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Uni Watch News Ticker: Panthers QB Cam Newton didn’t have the American flag decal on his helmet last night. Not sure if he had it last week, but he definitely had it the week before that (from Matt Warmuth). … College football news from Saturday that we all missed: Houston players all wore “Hayden” NOBs, as a tribute to a teammate who suffered a serious injury earlier this month. Details here (from Paul Kennedy). … Mark Fightmaster notes that Andy Dalton and Rey Maualuga of the Bengals were wearing captaincy patches for Sunday’s game against the Raiders — something they hadn’t been wearing in recent weeks. “Is it possible that this was more than just a mid-season addition?” asks Mark. “Remember, the Bengals were playing the Carson Palmer-led Raiders. Dalton replaced Palmer; Rey played at USC, as did Palmer. Ridiculous conspiracy theory? Perhaps. You decide.” … Here’s an article about the game-day locker rooms for the Grey Cup (from Roch Smith). … Good catch by Keith Winney, who noticed that NBA ref Mark Ayotte had a different (or maybe just non-bold) uni number font than that of his colleagues at a recent Suns game. … Even a confirmed Cowboys-hater like me has to like these striped Cowboys socks, from the team’s early-’90s days. “If memory serves, I spent 50 bucks for both pair about five years ago,” says Seth Jones. “Not cheap, but well worth it to me.” Why can’t the Cowboys — and other NFL teams — wear something like this today? … Here’s something I don’t recall having seen before: Dan Dierdorf wore his uni number on his nose bumper. Did other Cardinals do this back in the day? (Good spot by Bill Kellick.) … Here’s a weird one: At Saturday’s Cornell/Michigan hockey game at Madison Sq. Garden (yes, they played in NYC), Cornell went G.I. Joe — but only for the second period. They wore their usual white jersey for the first and third periods. Odd. … The Mascot for the 2014 World Cup has been given a name (from Matthew Dever ). … Aussie football news from Leo Strawn, who reports that the Adelaide Crows have a new clash jumper. … Jeff Mayer notes that the ESPN used the “Columbus Stripe” — the stripe pattern used on Ohio State’s helmets last Saturday — for its split-screen divider. “The same stripe used when split-screening Michigan, so there was definitely a home-stripe advantage,” says Jeff. … AHL jerseys currently carry the Reebok wordmark. But Garrett Heller spotted two Abbotsford Heat players wearing the old vector logo on Sunday night. … New screen shots from MLB 13 The Show depict Miguel Cabrera with the wrong belt loops and a straight NOB (from Marc Bauche). … New logo for the Aberdeen IronBirds (from Dawn Murphy). … “I went to a Tony LaRussa book signing tonight and got to meet him,” writes Chelsea Madden. “The lady in front of me was going on about her new Cardinals tattoo, her dogs, etc. And when she walked away, Tony said to me/himself/no one, “What was that jersey she was wearing?” I said it looked like the new Saturday alternate jersey. He asked what that was. I was a little surprised he asked that, then realized he probably isn’t all up in Cardinals news now. I explained that they’d come up with a Saturday throwback, and he said something about how it was just another way to make money. And I guess it’s worked so far, because that lady bought one.” … Look at these photos of George Martin and Mark Bavaro from Super Bowl XXI — one with sewn tackle twill numbers and one with screen-printed numbers (from Rich Friedman). … This is very strange: In the game when Wilt Chamberlain scored 100 points, one of the Pistons players appears to have been wearing his warm-up attire on the court. Anyone know more about this? (From Josh Hansen.)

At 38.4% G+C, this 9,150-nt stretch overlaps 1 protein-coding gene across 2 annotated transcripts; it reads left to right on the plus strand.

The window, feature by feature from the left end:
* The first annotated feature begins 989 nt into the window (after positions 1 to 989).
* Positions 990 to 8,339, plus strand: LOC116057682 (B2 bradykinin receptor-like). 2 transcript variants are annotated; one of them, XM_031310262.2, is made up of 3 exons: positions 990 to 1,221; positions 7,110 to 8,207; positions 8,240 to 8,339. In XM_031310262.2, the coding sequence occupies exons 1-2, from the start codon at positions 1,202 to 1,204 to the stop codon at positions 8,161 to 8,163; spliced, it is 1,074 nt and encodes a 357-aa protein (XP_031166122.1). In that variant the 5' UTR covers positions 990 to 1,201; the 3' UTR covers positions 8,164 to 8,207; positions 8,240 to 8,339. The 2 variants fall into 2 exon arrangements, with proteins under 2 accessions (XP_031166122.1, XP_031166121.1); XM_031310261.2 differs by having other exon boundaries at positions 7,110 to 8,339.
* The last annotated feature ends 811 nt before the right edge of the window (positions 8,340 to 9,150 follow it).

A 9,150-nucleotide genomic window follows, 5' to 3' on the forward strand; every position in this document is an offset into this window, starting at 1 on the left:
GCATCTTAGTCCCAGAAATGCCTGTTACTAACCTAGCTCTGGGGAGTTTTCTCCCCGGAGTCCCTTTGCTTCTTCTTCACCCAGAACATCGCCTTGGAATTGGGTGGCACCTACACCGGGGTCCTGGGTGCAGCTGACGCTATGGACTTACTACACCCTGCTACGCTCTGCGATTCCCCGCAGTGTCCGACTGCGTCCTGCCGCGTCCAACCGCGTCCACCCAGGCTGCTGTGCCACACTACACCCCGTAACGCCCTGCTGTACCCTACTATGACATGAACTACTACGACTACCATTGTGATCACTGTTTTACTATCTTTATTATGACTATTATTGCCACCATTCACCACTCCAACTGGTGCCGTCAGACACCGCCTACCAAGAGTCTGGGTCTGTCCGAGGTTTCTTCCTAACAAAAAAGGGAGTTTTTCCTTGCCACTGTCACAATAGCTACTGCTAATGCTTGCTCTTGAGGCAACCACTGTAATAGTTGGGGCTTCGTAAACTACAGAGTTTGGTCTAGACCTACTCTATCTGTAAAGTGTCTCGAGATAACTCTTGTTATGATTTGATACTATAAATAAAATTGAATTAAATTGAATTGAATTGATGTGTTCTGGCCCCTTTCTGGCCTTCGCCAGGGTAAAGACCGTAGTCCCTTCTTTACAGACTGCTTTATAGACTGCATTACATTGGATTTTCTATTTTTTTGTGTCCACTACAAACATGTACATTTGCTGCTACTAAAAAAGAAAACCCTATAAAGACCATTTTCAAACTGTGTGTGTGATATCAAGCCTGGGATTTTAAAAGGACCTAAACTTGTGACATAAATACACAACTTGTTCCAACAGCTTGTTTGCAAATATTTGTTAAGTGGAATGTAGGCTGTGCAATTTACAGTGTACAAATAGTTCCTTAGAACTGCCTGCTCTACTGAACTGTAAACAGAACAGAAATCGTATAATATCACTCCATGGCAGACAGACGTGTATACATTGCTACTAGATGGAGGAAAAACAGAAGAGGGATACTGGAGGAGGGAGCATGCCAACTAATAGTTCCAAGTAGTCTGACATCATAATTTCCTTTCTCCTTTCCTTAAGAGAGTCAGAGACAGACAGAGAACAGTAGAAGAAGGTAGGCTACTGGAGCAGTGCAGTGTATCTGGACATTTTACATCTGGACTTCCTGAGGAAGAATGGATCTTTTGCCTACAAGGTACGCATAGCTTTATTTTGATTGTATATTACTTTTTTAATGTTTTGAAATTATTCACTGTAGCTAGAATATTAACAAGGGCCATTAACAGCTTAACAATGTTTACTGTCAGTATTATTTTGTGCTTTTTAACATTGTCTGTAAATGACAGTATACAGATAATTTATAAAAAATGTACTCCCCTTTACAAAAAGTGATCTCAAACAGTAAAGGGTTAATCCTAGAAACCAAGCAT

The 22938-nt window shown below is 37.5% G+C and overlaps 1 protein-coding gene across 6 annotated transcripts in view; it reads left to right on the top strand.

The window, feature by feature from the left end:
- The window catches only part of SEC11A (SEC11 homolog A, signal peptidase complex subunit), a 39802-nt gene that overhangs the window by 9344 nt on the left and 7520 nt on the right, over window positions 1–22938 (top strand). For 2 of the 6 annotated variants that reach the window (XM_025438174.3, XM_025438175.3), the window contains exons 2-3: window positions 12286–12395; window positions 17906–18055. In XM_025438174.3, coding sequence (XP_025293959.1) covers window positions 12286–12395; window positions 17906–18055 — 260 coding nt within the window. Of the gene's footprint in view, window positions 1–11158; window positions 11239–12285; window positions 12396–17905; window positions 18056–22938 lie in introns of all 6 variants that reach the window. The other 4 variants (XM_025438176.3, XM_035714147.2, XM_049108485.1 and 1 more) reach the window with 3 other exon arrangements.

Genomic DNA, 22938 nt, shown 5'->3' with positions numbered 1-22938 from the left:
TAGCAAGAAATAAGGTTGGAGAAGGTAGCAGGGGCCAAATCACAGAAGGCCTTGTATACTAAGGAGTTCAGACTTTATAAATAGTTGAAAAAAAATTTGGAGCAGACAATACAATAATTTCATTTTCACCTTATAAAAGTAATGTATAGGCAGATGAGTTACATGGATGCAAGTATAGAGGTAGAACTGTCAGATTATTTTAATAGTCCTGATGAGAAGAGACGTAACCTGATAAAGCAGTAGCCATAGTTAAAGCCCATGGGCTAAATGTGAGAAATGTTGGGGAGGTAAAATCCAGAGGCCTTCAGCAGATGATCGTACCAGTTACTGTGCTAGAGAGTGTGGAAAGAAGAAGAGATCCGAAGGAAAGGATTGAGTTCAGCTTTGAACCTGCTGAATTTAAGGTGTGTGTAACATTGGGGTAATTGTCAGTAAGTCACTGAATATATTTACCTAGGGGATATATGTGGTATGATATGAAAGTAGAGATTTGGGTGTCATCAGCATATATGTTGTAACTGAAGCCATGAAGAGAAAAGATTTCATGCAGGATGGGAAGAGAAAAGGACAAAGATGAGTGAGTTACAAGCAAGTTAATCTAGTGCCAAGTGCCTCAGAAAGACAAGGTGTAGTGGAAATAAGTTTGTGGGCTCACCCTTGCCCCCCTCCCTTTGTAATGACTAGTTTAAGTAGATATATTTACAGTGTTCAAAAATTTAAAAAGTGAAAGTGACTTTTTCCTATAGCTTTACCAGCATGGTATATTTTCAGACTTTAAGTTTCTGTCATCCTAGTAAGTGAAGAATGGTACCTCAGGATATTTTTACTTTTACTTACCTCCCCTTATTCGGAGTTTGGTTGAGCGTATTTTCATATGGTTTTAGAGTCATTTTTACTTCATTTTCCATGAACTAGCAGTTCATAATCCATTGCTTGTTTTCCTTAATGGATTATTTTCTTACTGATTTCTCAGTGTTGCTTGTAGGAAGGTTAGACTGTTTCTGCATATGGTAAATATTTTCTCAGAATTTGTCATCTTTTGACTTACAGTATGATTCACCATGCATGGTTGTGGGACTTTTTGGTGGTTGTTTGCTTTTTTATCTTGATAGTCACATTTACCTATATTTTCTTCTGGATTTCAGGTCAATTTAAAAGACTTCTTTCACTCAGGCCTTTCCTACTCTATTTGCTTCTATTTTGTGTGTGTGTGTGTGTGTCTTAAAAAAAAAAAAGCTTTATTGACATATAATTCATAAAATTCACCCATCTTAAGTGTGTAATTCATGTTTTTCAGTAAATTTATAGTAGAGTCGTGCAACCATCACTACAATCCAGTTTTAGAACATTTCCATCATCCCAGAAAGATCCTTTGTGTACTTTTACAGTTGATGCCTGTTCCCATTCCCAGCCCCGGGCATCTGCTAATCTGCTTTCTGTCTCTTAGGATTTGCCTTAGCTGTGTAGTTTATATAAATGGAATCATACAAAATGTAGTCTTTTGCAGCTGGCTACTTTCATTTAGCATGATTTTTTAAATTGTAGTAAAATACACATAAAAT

70 comments to Auction Action

  • Greg | November 27, 2012 at 7:23 am |

    Pretty sure ESPN weren’t using a specific “Columbus Stripe” for the split screen, just their corporate red background and shimmery chroome “bezels” look that way. Also pretty sure they’ve always been that way too

  • Jack | November 27, 2012 at 7:32 am |

    That video is from different games. Wilt scored his 100 against the Knicks, not the Pistons. Also, the shot before the video ends is of him against Bill Russell

    • Dennis | November 27, 2012 at 7:43 am |

      every word is true they must have been using arcived footage of everything during the doc

      • Paul Lukas | November 27, 2012 at 7:47 am |

        OK, but it still doesn’t explain why an NBA player was playing in his warm-up suit!